Sarawak Natives State Conditions for Lifting Baram Dam Blockade | The Malaysian Insider

Desmond Davidson
Saturday, August 8, 2015
The blockade at the site of the proposed Baram dam.
The blockade at the site of the proposed Baram dam.

This article was originally published in The Malaysian Insider.

Ethnic tribespeople against the proposed Baram hydroelectric dam want the Sarawak government to meet a few conditions before they lift their year-long blockade of the proposed dam site.

Mark Bujang, secretary of the group Save Rivers, said based on feedback received on Chief Minister Tan Sri Adenan Satem's request to lift the blockade, the people wanted a written assurance from the government that the project would not proceed.

He added that they also wanted the government to return the land acquired for the project.

“They want something in black and white.

“They are wary because they are aware of what the government did to the Penan who were displaced in the construction of the Murum dam,” Bujang told reporters at the national-level International Day of the World's Indigenous People in Kuching.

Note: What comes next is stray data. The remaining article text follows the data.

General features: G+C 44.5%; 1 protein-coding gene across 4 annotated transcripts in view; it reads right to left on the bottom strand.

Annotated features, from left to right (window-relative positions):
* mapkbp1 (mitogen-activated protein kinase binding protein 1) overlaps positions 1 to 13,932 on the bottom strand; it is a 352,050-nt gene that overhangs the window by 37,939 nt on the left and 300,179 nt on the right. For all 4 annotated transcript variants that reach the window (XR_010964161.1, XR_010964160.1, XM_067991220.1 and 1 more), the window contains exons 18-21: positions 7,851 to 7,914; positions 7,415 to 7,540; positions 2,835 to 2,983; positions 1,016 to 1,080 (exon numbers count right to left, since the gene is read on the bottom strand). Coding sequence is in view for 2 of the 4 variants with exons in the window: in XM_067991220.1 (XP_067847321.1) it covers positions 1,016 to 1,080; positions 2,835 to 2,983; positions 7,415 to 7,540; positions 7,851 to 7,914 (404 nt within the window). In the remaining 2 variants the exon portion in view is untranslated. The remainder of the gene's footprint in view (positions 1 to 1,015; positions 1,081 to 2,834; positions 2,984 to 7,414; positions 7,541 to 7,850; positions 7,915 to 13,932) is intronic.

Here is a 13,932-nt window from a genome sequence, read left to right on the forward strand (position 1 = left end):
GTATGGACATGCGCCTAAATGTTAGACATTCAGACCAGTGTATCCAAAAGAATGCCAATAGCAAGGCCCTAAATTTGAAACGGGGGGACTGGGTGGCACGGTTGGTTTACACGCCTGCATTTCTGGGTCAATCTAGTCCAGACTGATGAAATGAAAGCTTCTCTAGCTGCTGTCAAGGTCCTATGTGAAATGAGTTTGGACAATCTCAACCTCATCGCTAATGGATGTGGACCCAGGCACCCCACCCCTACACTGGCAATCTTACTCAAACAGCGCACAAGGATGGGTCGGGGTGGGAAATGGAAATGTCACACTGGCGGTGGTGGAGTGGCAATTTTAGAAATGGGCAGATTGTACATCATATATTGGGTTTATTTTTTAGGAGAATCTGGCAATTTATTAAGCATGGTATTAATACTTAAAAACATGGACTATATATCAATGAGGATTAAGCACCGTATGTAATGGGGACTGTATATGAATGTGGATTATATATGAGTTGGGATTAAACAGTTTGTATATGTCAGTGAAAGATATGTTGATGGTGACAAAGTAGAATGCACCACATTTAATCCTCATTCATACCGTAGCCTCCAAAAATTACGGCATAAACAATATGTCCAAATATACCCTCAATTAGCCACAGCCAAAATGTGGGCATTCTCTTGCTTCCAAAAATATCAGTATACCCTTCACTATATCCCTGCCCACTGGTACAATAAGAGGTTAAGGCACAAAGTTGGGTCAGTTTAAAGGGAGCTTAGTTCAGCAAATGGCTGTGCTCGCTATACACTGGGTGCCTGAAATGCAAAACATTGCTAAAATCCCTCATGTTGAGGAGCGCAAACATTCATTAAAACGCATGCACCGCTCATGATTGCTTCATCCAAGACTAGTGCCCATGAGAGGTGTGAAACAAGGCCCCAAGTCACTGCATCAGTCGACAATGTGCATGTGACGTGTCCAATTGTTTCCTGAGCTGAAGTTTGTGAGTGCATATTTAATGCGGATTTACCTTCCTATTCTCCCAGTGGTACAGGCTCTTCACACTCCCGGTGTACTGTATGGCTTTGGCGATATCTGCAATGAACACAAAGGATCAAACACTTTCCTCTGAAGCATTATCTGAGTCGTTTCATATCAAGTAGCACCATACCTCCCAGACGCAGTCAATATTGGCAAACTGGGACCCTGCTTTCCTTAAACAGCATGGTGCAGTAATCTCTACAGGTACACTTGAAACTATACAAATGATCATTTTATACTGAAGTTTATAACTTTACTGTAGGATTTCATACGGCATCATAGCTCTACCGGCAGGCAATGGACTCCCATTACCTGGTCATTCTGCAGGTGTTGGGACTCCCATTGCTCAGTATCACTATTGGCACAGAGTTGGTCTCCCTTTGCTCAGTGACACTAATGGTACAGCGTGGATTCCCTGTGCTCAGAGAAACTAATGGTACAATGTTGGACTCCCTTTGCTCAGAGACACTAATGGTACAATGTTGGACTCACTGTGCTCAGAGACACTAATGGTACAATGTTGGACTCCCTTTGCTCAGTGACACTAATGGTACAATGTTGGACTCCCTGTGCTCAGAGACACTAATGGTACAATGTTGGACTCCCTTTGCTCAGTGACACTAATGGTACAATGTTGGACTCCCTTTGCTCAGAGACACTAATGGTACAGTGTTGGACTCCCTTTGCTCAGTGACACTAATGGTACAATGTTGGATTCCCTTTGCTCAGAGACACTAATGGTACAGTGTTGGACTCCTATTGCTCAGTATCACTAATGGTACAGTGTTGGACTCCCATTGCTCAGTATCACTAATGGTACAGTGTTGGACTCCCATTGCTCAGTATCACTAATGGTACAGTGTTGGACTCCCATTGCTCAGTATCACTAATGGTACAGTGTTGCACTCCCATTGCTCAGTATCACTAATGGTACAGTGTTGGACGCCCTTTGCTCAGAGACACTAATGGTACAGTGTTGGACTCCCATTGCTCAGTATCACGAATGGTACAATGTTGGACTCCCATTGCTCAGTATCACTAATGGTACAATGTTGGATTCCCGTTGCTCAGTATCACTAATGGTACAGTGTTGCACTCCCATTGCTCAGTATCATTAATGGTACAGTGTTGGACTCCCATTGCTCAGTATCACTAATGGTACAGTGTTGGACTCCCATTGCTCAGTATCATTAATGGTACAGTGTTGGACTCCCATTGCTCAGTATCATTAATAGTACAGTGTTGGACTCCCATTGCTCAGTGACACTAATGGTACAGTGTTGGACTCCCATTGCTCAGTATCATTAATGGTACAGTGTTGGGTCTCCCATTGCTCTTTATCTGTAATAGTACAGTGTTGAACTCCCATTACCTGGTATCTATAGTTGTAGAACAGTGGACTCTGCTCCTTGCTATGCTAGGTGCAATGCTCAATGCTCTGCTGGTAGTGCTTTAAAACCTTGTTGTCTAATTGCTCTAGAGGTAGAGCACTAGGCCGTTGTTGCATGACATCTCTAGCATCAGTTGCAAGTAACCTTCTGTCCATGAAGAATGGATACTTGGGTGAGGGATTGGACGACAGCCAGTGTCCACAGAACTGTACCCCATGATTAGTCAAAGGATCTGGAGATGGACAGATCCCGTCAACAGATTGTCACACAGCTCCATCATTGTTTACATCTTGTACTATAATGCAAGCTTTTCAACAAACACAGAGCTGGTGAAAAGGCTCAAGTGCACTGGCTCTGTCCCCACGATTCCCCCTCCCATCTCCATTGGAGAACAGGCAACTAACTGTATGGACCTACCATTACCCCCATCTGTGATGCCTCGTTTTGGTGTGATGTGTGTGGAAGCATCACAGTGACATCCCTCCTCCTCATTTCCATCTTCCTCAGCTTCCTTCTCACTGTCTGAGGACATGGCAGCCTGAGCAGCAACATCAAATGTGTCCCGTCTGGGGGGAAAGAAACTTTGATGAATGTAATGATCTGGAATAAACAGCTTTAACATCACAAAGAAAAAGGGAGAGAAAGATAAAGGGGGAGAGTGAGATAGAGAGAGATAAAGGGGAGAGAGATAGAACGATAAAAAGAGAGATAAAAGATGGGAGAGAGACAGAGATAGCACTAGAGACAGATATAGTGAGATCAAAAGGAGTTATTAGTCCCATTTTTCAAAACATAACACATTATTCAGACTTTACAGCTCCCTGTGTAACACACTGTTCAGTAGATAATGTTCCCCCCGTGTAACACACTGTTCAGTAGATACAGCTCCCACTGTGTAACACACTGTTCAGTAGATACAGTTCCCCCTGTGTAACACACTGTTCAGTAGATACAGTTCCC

The Penan reportedly lifted their blockade of the Murum dam site to pave the way for talks on their compensation demands.

The Penan never got the RM500,000 compensation they demanded for each family displaced and the dam was completed.

Adenan told the natives in Long Lama on July 31 that he was willing to listen to their grouses against the RM4 billion dam.

As a sign of his good faith, he ordered state power company, Sarawak Energy Berhad (SEB), to halt all preliminary work on the dam but in return had requested the tribespeople to reciprocate by lifting the blockade.

Peter Kallang, who chairs Save Rivers – the group spearheading a coalition of NGOs against the dam –  earlier said he would give Adenan their decision on the blockade before the end of the month.

The tribespeople had erected two barricades at Long Kesseh and Long Lama in October last year to block the only two roads to the proposed site.

The dam – designed to generate 1,300 megawatts of electricity for the power-guzzling industries in the state's industrial belt, the Sarawak Corridor for Renewable Energy – could submerge 400 sq km of their rainforest if built, effectively displacing about 20,000 people.